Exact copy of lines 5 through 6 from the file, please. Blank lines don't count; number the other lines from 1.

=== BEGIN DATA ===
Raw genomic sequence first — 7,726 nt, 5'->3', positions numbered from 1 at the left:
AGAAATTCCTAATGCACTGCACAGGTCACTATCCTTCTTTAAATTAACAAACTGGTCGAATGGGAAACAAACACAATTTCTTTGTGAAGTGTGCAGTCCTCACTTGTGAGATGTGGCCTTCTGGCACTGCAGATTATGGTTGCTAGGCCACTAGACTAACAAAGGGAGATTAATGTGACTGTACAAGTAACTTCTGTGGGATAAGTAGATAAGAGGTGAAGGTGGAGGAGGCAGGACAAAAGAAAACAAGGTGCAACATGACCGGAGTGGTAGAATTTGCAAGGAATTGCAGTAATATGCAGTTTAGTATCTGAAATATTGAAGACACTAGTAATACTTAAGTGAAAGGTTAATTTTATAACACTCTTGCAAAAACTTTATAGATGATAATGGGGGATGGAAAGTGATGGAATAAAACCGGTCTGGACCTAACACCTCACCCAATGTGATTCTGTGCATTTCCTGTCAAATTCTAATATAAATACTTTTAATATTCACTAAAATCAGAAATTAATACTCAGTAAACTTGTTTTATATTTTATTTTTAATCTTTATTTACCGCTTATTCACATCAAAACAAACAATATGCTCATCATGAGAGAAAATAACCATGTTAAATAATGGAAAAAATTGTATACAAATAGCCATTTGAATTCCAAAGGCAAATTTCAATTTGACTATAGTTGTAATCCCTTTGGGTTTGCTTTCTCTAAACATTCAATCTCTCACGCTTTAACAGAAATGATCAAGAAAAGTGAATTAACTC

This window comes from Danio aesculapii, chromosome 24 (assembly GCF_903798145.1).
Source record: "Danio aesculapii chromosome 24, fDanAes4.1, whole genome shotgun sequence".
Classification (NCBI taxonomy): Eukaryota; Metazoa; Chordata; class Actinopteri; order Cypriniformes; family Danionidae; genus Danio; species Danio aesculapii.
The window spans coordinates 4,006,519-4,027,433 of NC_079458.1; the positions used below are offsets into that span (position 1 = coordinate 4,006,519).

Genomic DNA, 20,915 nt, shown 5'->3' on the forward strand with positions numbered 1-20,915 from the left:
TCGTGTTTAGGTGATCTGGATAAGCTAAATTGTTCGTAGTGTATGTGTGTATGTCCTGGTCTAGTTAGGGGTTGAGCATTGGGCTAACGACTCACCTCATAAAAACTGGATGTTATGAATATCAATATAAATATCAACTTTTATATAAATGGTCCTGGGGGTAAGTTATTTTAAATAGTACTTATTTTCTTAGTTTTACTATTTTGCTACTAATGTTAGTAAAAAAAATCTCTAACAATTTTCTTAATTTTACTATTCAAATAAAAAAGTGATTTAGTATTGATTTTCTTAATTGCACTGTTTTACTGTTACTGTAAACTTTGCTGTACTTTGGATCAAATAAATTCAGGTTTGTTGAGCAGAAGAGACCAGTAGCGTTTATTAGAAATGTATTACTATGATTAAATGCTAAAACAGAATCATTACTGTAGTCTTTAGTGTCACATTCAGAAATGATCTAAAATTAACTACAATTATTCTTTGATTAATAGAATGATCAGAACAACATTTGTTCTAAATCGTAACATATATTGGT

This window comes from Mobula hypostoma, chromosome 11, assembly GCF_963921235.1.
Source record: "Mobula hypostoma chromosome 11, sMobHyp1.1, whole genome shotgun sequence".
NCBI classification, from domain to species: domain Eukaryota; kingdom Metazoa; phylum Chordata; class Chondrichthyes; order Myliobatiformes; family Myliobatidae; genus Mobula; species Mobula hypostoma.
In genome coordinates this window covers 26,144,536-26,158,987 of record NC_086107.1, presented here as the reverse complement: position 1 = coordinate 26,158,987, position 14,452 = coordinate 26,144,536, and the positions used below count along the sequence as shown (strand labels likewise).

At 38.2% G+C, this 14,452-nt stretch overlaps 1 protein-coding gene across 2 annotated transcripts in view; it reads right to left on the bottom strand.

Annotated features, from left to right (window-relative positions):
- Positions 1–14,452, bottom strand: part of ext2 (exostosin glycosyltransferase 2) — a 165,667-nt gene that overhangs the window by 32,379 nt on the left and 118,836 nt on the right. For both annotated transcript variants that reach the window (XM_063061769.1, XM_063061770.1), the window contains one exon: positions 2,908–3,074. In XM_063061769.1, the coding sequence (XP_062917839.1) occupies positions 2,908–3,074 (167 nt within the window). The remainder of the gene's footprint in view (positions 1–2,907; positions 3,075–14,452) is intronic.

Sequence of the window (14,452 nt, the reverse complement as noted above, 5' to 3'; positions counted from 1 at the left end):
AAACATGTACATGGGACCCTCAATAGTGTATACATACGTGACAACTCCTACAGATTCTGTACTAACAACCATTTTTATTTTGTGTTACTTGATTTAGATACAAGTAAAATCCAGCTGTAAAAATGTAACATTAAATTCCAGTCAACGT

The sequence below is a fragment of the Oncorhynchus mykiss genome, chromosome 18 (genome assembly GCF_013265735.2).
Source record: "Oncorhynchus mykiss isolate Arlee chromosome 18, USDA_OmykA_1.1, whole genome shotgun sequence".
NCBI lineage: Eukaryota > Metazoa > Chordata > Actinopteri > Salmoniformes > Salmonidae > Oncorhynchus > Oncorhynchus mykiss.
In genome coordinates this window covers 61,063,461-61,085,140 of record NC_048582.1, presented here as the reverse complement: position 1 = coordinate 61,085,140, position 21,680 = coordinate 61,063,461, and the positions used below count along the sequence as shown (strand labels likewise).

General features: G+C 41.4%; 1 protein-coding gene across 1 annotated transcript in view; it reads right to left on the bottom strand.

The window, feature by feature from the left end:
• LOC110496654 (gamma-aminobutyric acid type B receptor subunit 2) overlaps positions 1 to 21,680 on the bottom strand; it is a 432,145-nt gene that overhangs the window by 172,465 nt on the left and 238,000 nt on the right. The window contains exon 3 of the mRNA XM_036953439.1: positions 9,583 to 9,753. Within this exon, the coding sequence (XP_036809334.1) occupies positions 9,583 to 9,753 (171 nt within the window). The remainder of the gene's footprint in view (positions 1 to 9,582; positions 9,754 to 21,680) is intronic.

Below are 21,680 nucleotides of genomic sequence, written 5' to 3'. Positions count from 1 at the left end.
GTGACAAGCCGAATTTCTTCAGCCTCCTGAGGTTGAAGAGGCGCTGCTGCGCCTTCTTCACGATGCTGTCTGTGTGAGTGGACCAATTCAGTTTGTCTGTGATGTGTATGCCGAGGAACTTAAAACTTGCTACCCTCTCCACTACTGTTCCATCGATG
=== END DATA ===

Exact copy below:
Classification (NCBI taxonomy): Eukaryota; Metazoa; Chordata; class Actinopteri; order Cypriniformes; family Danionidae; genus Danio; species Danio aesculapii.
The window spans coordinates 4,006,519-4,027,433 of NC_079458.1; the positions used below are offsets into that span (position 1 = coordinate 4,006,519).